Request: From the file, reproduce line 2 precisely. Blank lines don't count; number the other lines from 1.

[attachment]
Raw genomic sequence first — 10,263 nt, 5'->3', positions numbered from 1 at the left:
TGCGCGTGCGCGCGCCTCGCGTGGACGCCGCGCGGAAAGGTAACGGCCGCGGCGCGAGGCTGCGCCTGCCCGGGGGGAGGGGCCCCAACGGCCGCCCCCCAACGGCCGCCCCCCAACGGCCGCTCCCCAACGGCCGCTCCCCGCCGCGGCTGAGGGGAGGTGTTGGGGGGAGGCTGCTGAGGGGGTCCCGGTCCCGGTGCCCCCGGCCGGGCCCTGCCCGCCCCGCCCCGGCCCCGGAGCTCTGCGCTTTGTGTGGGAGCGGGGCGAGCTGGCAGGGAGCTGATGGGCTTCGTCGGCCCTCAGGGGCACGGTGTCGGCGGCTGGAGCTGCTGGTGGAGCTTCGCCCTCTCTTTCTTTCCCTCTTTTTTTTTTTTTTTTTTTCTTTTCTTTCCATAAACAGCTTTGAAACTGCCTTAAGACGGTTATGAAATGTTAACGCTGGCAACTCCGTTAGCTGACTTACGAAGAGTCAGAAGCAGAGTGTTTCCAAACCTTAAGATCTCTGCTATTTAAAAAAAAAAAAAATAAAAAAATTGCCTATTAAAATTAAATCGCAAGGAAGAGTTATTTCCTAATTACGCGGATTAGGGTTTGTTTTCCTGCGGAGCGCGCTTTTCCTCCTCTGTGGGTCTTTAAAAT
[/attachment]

TGCGCGTGCGCGCGCCTCGCGTGGACGCCGCGCGGAAAGGTAACGGCCGCGGCGCGAGGCTGCGCCTGCCCGGGGGGAGGGGCCCCAACGGCCGCCCCCCAACGGCCGCCCCCCAACGGCCGCTCCCCAACGGCCGCTCCCCGCCGCGGCTGAGGGGAGGTGTTGGGGGGAGGCTGCTGAGGGGGTCCCGGTCCCGGTGCCCCCGGCCGGGCCCTGCCCGCCCCGCCCCGGCCCCGGAGCTCTGCGCTTTGTGTGGGAGCGGGGCGAGCTGGCAGGGAGCTGATGGGCTTCGTCGGCCCTCAGGGGCACGGTGTCGGCGGCTGGAGCTGCTGGTGGAGCTTCGCCCTCTCTTTCTTTCCCTCTTTTTTTTTTTTTTTTTTTCTTTTCTTTCCATAAACAGCTTTGAAACTGCCTTAAGACGGTTATGAAATGTTAACGCTGGCAACTCCGTTAGCTGACTTACGAAGAGTCAGAAGCAGAGTGTTTCCAAACCTTAAGATCTCTGCTATTTAAAAAAAAAAAAAATAAAAAAATTGCCTATTAAAATTAAATCGCAAGGAAGAGTTATTTCCTAATTACGCGGATTAGGGTTTGTTTTCCTGCGGAGCGCGCTTTTCCTCCTCTGTGGGTCTTTAAAAT